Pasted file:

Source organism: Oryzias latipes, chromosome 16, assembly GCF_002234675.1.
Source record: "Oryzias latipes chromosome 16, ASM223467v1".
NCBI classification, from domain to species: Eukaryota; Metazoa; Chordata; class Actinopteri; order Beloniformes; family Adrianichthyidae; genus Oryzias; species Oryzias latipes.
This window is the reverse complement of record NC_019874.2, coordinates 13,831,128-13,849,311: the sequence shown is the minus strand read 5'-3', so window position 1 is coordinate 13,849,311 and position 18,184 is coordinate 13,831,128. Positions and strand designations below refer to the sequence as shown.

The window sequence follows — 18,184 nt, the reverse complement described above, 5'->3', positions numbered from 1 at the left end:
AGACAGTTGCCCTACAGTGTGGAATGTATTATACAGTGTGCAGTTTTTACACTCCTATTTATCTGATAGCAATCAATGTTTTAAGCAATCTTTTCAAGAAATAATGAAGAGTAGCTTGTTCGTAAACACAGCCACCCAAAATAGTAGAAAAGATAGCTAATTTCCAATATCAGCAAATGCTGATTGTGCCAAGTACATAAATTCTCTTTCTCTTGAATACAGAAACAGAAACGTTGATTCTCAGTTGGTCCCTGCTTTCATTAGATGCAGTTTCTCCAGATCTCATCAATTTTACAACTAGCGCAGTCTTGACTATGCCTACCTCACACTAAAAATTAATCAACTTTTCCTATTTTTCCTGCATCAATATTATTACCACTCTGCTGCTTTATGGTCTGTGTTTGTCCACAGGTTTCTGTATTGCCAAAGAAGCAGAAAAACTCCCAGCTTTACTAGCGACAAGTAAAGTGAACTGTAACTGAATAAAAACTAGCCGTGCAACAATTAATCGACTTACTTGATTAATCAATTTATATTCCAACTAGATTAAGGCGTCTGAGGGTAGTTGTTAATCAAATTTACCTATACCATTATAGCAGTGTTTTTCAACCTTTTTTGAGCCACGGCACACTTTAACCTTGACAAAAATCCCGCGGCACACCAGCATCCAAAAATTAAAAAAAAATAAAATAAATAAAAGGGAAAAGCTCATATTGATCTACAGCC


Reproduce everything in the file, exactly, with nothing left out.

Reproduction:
Source organism: Oryzias latipes, chromosome 16, assembly GCF_002234675.1.
Source record: "Oryzias latipes chromosome 16, ASM223467v1".
NCBI classification, from domain to species: Eukaryota; Metazoa; Chordata; class Actinopteri; order Beloniformes; family Adrianichthyidae; genus Oryzias; species Oryzias latipes.
This window is the reverse complement of record NC_019874.2, coordinates 13,831,128-13,849,311: the sequence shown is the minus strand read 5'-3', so window position 1 is coordinate 13,849,311 and position 18,184 is coordinate 13,831,128. Positions and strand designations below refer to the sequence as shown.

The window sequence follows — 18,184 nt, the reverse complement described above, 5'->3', positions numbered from 1 at the left end:
AGACAGTTGCCCTACAGTGTGGAATGTATTATACAGTGTGCAGTTTTTACACTCCTATTTATCTGATAGCAATCAATGTTTTAAGCAATCTTTTCAAGAAATAATGAAGAGTAGCTTGTTCGTAAACACAGCCACCCAAAATAGTAGAAAAGATAGCTAATTTCCAATATCAGCAAATGCTGATTGTGCCAAGTACATAAATTCTCTTTCTCTTGAATACAGAAACAGAAACGTTGATTCTCAGTTGGTCCCTGCTTTCATTAGATGCAGTTTCTCCAGATCTCATCAATTTTACAACTAGCGCAGTCTTGACTATGCCTACCTCACACTAAAAATTAATCAACTTTTCCTATTTTTCCTGCATCAATATTATTACCACTCTGCTGCTTTATGGTCTGTGTTTGTCCACAGGTTTCTGTATTGCCAAAGAAGCAGAAAAACTCCCAGCTTTACTAGCGACAAGTAAAGTGAACTGTAACTGAATAAAAACTAGCCGTGCAACAATTAATCGACTTACTTGATTAATCAATTTATATTCCAACTAGATTAAGGCGTCTGAGGGTAGTTGTTAATCAAATTTACCTATACCATTATAGCAGTGTTTTTCAACCTTTTTTGAGCCACGGCACACTTTAACCTTGACAAAAATCCCGCGGCACACCAGCATCCAAAAATTAAAAAAAAATAAAATAAATAAAAGGGAAAAGCTCATATTGATCTACAGCC